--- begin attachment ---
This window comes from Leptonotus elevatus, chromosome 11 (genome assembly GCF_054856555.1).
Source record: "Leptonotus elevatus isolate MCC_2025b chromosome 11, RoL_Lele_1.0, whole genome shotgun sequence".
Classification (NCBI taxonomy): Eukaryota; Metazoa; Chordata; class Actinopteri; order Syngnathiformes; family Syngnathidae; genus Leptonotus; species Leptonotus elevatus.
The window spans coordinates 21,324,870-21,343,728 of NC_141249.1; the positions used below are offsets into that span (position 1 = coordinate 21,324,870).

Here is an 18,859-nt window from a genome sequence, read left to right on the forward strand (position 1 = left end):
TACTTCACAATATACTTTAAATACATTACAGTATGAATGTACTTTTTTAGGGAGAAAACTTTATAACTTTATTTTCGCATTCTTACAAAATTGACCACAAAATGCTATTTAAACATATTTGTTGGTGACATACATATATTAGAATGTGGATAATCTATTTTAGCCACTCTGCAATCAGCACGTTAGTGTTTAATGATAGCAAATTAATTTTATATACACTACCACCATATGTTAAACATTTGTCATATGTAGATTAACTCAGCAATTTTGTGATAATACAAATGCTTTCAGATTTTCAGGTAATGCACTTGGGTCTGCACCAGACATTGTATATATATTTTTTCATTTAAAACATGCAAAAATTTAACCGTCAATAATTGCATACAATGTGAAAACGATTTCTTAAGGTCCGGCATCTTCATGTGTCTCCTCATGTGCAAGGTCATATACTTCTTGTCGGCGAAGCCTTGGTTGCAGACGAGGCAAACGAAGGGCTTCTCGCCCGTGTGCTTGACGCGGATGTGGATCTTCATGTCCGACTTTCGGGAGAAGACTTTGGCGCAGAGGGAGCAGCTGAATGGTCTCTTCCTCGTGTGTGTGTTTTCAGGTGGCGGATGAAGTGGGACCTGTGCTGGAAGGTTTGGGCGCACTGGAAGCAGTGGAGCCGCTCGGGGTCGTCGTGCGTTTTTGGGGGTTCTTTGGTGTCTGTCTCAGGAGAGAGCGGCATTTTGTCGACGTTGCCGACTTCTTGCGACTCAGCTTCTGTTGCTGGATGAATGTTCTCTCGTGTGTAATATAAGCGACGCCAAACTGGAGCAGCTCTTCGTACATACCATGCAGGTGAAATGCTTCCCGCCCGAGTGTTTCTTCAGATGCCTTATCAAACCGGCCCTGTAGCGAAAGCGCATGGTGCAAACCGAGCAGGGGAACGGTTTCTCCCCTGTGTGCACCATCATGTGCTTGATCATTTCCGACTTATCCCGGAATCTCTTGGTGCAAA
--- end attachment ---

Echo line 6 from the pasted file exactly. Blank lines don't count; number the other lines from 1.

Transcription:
TACTTCACAATATACTTTAAATACATTACAGTATGAATGTACTTTTTTAGGGAGAAAACTTTATAACTTTATTTTCGCATTCTTACAAAATTGACCACAAAATGCTATTTAAACATATTTGTTGGTGACATACATATATTAGAATGTGGATAATCTATTTTAGCCACTCTGCAATCAGCACGTTAGTGTTTAATGATAGCAAATTAATTTTATATACACTACCACCATATGTTAAACATTTGTCATATGTAGATTAACTCAGCAATTTTGTGATAATACAAATGCTTTCAGATTTTCAGGTAATGCACTTGGGTCTGCACCAGACATTGTATATATATTTTTTCATTTAAAACATGCAAAAATTTAACCGTCAATAATTGCATACAATGTGAAAACGATTTCTTAAGGTCCGGCATCTTCATGTGTCTCCTCATGTGCAAGGTCATATACTTCTTGTCGGCGAAGCCTTGGTTGCAGACGAGGCAAACGAAGGGCTTCTCGCCCGTGTGCTTGACGCGGATGTGGATCTTCATGTCCGACTTTCGGGAGAAGACTTTGGCGCAGAGGGAGCAGCTGAATGGTCTCTTCCTCGTGTGTGTGTTTTCAGGTGGCGGATGAAGTGGGACCTGTGCTGGAAGGTTTGGGCGCACTGGAAGCAGTGGAGCCGCTCGGGGTCGTCGTGCGTTTTTGGGGGTTCTTTGGTGTCTGTCTCAGGAGAGAGCGGCATTTTGTCGACGTTGCCGACTTCTTGCGACTCAGCTTCTGTTGCTGGATGAATGTTCTCTCGTGTGTAATATAAGCGACGCCAAACTGGAGCAGCTCTTCGTACATACCATGCAGGTGAAATGCTTCCCGCCCGAGTGTTTCTTCAGATGCCTTATCAAACCGGCCCTGTAGCGAAAGCGCATGGTGCAAACCGAGCAGGGGAACGGTTTCTCCCCTGTGTGCACCATCATGTGCTTGATCATTTCCGACTTATCCCGGAATCTCTTGGTGCAAA